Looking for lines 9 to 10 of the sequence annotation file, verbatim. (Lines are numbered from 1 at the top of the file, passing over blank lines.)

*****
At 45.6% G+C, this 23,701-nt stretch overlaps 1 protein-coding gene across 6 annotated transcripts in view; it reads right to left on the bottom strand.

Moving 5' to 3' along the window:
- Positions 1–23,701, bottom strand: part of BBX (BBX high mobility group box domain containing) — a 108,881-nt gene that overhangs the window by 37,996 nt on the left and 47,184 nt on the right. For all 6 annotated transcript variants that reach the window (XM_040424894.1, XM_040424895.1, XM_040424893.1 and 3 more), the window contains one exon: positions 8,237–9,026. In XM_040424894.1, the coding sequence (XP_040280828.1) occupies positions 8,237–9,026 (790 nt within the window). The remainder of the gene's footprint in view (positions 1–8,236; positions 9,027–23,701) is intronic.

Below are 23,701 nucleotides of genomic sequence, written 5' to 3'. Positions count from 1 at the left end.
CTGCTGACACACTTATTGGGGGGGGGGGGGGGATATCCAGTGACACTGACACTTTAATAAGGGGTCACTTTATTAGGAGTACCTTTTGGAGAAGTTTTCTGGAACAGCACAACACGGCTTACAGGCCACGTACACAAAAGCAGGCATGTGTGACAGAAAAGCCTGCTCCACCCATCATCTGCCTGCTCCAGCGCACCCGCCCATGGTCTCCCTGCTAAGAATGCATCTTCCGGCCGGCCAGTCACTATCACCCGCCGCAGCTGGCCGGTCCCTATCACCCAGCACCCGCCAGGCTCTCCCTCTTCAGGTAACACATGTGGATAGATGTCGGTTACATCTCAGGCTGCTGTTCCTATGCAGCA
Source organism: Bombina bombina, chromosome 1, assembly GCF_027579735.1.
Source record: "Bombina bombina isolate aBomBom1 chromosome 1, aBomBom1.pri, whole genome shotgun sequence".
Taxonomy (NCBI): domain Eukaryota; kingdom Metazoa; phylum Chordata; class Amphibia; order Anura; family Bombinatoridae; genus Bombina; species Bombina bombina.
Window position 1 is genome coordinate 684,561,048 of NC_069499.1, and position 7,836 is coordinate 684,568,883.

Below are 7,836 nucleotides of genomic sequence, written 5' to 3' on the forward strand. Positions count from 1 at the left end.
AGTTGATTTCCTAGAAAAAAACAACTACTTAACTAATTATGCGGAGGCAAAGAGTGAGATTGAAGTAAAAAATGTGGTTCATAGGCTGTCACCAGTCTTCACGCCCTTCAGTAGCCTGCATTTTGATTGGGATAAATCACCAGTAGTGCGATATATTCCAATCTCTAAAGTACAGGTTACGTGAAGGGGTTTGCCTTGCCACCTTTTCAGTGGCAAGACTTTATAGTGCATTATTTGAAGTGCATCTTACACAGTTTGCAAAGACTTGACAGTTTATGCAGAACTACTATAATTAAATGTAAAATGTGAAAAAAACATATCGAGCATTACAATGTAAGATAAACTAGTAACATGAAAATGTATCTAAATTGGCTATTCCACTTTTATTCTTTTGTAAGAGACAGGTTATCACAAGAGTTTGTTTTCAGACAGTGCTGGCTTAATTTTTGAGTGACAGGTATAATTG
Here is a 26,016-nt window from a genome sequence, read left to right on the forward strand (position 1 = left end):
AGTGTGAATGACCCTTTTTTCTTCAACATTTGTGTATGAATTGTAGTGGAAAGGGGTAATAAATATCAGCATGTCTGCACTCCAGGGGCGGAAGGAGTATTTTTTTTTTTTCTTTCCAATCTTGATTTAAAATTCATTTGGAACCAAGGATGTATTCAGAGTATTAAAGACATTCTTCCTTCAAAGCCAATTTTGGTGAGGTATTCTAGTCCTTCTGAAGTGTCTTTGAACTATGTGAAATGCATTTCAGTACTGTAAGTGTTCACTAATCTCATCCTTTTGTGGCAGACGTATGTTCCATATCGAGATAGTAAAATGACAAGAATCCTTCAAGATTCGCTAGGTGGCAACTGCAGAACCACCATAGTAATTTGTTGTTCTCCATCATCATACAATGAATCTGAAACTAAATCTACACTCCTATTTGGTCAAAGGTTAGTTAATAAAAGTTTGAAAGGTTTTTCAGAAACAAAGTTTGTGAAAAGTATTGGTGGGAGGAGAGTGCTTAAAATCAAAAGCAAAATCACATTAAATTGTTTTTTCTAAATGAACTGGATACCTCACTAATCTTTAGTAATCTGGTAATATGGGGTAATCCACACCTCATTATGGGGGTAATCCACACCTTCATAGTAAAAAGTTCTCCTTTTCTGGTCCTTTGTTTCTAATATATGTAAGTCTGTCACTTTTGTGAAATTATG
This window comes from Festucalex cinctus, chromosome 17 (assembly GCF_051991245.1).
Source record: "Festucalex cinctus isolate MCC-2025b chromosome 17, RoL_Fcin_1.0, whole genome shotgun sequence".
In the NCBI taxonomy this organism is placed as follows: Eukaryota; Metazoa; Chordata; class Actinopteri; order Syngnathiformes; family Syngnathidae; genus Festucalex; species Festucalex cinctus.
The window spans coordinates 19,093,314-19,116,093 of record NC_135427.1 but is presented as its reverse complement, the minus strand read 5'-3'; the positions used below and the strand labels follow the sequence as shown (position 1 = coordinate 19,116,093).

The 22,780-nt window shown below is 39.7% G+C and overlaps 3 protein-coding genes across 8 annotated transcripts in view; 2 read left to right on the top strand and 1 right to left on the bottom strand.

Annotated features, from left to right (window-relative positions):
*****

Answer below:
Window position 1 is genome coordinate 684,561,048 of NC_069499.1, and position 7,836 is coordinate 684,568,883.

Below are 7,836 nucleotides of genomic sequence, written 5' to 3' on the forward strand. Positions count from 1 at the left end.